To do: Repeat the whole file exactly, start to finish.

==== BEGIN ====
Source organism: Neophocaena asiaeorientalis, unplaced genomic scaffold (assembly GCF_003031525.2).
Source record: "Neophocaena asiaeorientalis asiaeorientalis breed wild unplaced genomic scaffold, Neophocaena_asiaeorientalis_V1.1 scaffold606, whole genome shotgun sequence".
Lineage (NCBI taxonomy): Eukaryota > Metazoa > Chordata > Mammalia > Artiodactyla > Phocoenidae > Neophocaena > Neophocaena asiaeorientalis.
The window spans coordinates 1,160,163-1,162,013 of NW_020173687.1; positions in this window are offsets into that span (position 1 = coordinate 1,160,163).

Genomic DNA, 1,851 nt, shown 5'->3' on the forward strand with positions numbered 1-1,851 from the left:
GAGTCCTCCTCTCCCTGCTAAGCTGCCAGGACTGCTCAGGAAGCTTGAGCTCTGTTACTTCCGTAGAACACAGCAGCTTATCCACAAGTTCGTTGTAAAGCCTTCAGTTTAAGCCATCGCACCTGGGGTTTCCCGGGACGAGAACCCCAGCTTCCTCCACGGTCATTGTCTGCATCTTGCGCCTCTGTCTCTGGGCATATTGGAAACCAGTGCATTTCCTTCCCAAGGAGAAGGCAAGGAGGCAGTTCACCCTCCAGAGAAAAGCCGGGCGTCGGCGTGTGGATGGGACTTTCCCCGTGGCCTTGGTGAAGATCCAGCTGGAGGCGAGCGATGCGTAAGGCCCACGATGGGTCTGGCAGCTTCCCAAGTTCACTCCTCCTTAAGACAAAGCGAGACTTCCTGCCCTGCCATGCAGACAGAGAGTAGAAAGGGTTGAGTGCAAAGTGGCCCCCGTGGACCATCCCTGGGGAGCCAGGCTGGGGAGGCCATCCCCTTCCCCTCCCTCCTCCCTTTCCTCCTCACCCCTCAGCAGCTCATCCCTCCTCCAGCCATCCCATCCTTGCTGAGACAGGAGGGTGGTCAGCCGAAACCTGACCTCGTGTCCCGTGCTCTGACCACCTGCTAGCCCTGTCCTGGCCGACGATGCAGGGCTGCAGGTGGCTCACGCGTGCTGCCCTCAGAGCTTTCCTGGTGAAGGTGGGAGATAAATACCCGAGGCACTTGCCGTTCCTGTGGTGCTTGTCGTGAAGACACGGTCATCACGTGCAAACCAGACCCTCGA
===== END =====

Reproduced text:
Source organism: Neophocaena asiaeorientalis, unplaced genomic scaffold (assembly GCF_003031525.2).
Source record: "Neophocaena asiaeorientalis asiaeorientalis breed wild unplaced genomic scaffold, Neophocaena_asiaeorientalis_V1.1 scaffold606, whole genome shotgun sequence".
Lineage (NCBI taxonomy): Eukaryota > Metazoa > Chordata > Mammalia > Artiodactyla > Phocoenidae > Neophocaena > Neophocaena asiaeorientalis.
The window spans coordinates 1,160,163-1,162,013 of NW_020173687.1; positions in this window are offsets into that span (position 1 = coordinate 1,160,163).

Genomic DNA, 1,851 nt, shown 5'->3' on the forward strand with positions numbered 1-1,851 from the left:
GAGTCCTCCTCTCCCTGCTAAGCTGCCAGGACTGCTCAGGAAGCTTGAGCTCTGTTACTTCCGTAGAACACAGCAGCTTATCCACAAGTTCGTTGTAAAGCCTTCAGTTTAAGCCATCGCACCTGGGGTTTCCCGGGACGAGAACCCCAGCTTCCTCCACGGTCATTGTCTGCATCTTGCGCCTCTGTCTCTGGGCATATTGGAAACCAGTGCATTTCCTTCCCAAGGAGAAGGCAAGGAGGCAGTTCACCCTCCAGAGAAAAGCCGGGCGTCGGCGTGTGGATGGGACTTTCCCCGTGGCCTTGGTGAAGATCCAGCTGGAGGCGAGCGATGCGTAAGGCCCACGATGGGTCTGGCAGCTTCCCAAGTTCACTCCTCCTTAAGACAAAGCGAGACTTCCTGCCCTGCCATGCAGACAGAGAGTAGAAAGGGTTGAGTGCAAAGTGGCCCCCGTGGACCATCCCTGGGGAGCCAGGCTGGGGAGGCCATCCCCTTCCCCTCCCTCCTCCCTTTCCTCCTCACCCCTCAGCAGCTCATCCCTCCTCCAGCCATCCCATCCTTGCTGAGACAGGAGGGTGGTCAGCCGAAACCTGACCTCGTGTCCCGTGCTCTGACCACCTGCTAGCCCTGTCCTGGCCGACGATGCAGGGCTGCAGGTGGCTCACGCGTGCTGCCCTCAGAGCTTTCCTGGTGAAGGTGGGAGATAAATACCCGAGGCACTTGCCGTTCCTGTGGTGCTTGTCGTGAAGACACGGTCATCACGTGCAAACCAGACCCTCGA